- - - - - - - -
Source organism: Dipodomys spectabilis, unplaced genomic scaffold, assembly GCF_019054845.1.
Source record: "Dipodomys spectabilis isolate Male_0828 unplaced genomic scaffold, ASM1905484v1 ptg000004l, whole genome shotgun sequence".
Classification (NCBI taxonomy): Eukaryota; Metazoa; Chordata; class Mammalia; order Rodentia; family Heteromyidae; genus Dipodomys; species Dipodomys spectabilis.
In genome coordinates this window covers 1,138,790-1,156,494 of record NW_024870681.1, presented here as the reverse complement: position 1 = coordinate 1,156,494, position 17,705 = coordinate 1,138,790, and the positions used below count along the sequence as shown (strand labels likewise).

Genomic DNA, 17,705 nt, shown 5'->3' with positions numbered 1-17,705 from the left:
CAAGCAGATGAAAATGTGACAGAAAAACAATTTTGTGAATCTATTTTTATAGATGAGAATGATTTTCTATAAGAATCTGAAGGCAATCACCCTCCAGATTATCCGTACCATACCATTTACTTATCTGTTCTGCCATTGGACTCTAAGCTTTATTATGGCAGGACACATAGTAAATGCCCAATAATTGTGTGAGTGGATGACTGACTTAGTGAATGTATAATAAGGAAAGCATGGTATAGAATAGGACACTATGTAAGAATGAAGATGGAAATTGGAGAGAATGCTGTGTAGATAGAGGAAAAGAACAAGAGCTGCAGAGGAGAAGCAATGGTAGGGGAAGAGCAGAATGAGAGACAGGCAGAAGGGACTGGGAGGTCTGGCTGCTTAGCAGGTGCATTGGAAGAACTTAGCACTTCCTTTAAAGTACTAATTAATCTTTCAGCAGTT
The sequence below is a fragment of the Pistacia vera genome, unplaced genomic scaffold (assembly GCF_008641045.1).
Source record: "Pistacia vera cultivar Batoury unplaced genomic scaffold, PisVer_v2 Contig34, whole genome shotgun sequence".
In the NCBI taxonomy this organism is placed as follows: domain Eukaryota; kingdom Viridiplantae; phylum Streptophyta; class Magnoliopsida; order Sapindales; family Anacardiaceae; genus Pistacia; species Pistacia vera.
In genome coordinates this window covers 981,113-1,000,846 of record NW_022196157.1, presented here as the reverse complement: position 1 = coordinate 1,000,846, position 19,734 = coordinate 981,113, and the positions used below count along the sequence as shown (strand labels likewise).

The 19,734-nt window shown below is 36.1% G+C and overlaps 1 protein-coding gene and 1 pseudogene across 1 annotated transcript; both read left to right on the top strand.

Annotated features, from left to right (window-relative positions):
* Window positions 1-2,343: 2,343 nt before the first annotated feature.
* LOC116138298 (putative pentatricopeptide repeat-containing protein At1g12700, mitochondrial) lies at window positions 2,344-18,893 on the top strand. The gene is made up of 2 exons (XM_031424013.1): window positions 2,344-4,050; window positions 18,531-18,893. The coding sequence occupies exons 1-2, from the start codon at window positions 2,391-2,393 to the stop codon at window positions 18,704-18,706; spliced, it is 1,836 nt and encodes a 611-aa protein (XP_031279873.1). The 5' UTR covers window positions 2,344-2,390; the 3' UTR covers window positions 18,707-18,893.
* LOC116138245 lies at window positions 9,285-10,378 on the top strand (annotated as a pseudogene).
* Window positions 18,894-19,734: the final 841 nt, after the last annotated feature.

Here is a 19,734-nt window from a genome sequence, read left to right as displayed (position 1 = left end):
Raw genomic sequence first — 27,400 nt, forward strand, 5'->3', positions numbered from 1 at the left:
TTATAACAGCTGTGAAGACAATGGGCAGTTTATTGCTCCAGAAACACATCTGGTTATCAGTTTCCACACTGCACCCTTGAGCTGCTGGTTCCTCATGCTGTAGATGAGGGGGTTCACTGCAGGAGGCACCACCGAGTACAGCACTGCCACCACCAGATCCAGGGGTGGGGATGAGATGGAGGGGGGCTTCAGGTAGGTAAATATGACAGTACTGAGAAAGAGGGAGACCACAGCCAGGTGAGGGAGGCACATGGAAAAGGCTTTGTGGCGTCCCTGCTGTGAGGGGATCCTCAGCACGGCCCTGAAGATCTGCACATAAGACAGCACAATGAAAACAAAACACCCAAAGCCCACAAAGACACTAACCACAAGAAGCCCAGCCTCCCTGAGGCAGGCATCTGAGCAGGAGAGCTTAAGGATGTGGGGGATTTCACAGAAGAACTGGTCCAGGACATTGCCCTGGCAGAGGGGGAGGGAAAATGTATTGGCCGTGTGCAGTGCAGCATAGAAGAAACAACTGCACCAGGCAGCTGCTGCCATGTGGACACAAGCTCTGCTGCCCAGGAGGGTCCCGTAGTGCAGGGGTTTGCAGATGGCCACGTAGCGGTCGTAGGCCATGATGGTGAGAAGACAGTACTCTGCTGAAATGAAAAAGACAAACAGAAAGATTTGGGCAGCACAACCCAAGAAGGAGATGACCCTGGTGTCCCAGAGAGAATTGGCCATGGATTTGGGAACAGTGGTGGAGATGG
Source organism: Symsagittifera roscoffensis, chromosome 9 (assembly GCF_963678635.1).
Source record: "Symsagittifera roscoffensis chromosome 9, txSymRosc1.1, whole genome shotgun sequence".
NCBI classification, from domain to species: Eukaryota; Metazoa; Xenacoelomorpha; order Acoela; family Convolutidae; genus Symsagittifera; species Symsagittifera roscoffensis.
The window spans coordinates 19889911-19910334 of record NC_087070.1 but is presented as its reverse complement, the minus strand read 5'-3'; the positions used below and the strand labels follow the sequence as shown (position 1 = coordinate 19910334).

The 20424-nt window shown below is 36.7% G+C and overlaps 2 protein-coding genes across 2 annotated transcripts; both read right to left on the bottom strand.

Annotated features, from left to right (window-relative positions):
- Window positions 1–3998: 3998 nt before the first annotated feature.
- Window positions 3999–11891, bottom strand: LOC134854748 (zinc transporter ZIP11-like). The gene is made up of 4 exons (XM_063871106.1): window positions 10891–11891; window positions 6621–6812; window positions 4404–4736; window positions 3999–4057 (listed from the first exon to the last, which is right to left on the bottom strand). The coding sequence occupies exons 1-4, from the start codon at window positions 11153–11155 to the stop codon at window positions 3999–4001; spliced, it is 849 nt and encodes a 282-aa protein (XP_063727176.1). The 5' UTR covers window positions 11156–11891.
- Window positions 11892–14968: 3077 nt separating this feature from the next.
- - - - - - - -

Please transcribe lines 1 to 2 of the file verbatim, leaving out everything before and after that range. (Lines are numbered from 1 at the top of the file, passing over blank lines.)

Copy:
Source organism: Dipodomys spectabilis, unplaced genomic scaffold, assembly GCF_019054845.1.
Source record: "Dipodomys spectabilis isolate Male_0828 unplaced genomic scaffold, ASM1905484v1 ptg000004l, whole genome shotgun sequence".